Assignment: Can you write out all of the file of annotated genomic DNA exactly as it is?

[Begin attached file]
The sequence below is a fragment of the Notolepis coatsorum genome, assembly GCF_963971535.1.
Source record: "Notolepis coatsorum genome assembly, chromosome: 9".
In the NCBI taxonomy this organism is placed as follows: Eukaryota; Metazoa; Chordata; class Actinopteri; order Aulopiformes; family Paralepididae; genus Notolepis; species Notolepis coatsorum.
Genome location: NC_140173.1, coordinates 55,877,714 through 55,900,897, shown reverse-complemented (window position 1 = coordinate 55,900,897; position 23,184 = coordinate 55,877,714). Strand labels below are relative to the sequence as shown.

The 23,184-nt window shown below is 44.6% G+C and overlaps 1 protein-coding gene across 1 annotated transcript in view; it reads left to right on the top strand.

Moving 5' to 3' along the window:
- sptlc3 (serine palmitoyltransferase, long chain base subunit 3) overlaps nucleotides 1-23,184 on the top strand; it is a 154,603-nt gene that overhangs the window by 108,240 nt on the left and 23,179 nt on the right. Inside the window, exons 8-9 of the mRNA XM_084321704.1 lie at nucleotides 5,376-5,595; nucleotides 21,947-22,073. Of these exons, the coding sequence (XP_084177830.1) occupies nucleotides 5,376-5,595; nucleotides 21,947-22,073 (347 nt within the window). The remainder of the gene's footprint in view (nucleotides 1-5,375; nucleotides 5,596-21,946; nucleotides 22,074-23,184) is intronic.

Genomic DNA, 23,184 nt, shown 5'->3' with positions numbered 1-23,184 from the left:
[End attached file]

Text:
The sequence below is a fragment of the Notolepis coatsorum genome, assembly GCF_963971535.1.
Source record: "Notolepis coatsorum genome assembly, chromosome: 9".
In the NCBI taxonomy this organism is placed as follows: Eukaryota; Metazoa; Chordata; class Actinopteri; order Aulopiformes; family Paralepididae; genus Notolepis; species Notolepis coatsorum.
Genome location: NC_140173.1, coordinates 55,877,714 through 55,900,897, shown reverse-complemented (window position 1 = coordinate 55,900,897; position 23,184 = coordinate 55,877,714). Strand labels below are relative to the sequence as shown.

The 23,184-nt window shown below is 44.6% G+C and overlaps 1 protein-coding gene across 1 annotated transcript in view; it reads left to right on the top strand.

Moving 5' to 3' along the window:
- sptlc3 (serine palmitoyltransferase, long chain base subunit 3) overlaps nucleotides 1-23,184 on the top strand; it is a 154,603-nt gene that overhangs the window by 108,240 nt on the left and 23,179 nt on the right. Inside the window, exons 8-9 of the mRNA XM_084321704.1 lie at nucleotides 5,376-5,595; nucleotides 21,947-22,073. Of these exons, the coding sequence (XP_084177830.1) occupies nucleotides 5,376-5,595; nucleotides 21,947-22,073 (347 nt within the window). The remainder of the gene's footprint in view (nucleotides 1-5,375; nucleotides 5,596-21,946; nucleotides 22,074-23,184) is intronic.

Genomic DNA, 23,184 nt, shown 5'->3' with positions numbered 1-23,184 from the left: